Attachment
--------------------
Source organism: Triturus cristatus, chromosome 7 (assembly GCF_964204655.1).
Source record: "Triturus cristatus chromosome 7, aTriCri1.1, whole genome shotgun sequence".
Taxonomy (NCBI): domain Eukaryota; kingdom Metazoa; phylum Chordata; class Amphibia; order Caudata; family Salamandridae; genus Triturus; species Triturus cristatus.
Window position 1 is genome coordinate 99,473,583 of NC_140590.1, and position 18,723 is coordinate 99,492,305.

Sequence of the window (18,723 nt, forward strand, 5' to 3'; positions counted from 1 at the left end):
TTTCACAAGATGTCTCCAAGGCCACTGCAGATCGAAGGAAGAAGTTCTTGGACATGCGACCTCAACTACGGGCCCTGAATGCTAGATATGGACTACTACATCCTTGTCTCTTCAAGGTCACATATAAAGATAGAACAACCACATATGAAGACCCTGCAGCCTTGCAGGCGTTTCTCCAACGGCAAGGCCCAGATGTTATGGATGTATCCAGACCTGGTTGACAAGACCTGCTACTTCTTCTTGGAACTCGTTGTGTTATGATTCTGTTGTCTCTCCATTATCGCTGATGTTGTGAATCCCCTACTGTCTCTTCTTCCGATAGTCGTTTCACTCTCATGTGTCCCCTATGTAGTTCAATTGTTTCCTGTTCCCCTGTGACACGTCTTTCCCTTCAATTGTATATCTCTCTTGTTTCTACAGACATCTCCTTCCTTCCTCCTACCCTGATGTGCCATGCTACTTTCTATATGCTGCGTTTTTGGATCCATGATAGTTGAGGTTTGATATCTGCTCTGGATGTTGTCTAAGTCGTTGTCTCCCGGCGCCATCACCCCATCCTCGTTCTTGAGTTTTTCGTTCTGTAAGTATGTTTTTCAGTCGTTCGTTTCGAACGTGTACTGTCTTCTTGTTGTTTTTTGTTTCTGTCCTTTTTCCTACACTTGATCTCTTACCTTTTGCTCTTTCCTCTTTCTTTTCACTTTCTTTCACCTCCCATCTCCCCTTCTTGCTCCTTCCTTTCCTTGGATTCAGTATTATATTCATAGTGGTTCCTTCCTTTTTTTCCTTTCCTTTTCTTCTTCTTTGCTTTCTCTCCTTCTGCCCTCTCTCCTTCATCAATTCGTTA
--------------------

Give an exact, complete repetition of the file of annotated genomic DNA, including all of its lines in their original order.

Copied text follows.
Source organism: Triturus cristatus, chromosome 7 (assembly GCF_964204655.1).
Source record: "Triturus cristatus chromosome 7, aTriCri1.1, whole genome shotgun sequence".
Taxonomy (NCBI): domain Eukaryota; kingdom Metazoa; phylum Chordata; class Amphibia; order Caudata; family Salamandridae; genus Triturus; species Triturus cristatus.
Window position 1 is genome coordinate 99,473,583 of NC_140590.1, and position 18,723 is coordinate 99,492,305.

Sequence of the window (18,723 nt, forward strand, 5' to 3'; positions counted from 1 at the left end):
TTTCACAAGATGTCTCCAAGGCCACTGCAGATCGAAGGAAGAAGTTCTTGGACATGCGACCTCAACTACGGGCCCTGAATGCTAGATATGGACTACTACATCCTTGTCTCTTCAAGGTCACATATAAAGATAGAACAACCACATATGAAGACCCTGCAGCCTTGCAGGCGTTTCTCCAACGGCAAGGCCCAGATGTTATGGATGTATCCAGACCTGGTTGACAAGACCTGCTACTTCTTCTTGGAACTCGTTGTGTTATGATTCTGTTGTCTCTCCATTATCGCTGATGTTGTGAATCCCCTACTGTCTCTTCTTCCGATAGTCGTTTCACTCTCATGTGTCCCCTATGTAGTTCAATTGTTTCCTGTTCCCCTGTGACACGTCTTTCCCTTCAATTGTATATCTCTCTTGTTTCTACAGACATCTCCTTCCTTCCTCCTACCCTGATGTGCCATGCTACTTTCTATATGCTGCGTTTTTGGATCCATGATAGTTGAGGTTTGATATCTGCTCTGGATGTTGTCTAAGTCGTTGTCTCCCGGCGCCATCACCCCATCCTCGTTCTTGAGTTTTTCGTTCTGTAAGTATGTTTTTCAGTCGTTCGTTTCGAACGTGTACTGTCTTCTTGTTGTTTTTTGTTTCTGTCCTTTTTCCTACACTTGATCTCTTACCTTTTGCTCTTTCCTCTTTCTTTTCACTTTCTTTCACCTCCCATCTCCCCTTCTTGCTCCTTCCTTTCCTTGGATTCAGTATTATATTCATAGTGGTTCCTTCCTTTTTTTCCTTTCCTTTTCTTCTTCTTTGCTTTCTCTCCTTCTGCCCTCTCTCCTTCATCAATTCGTTA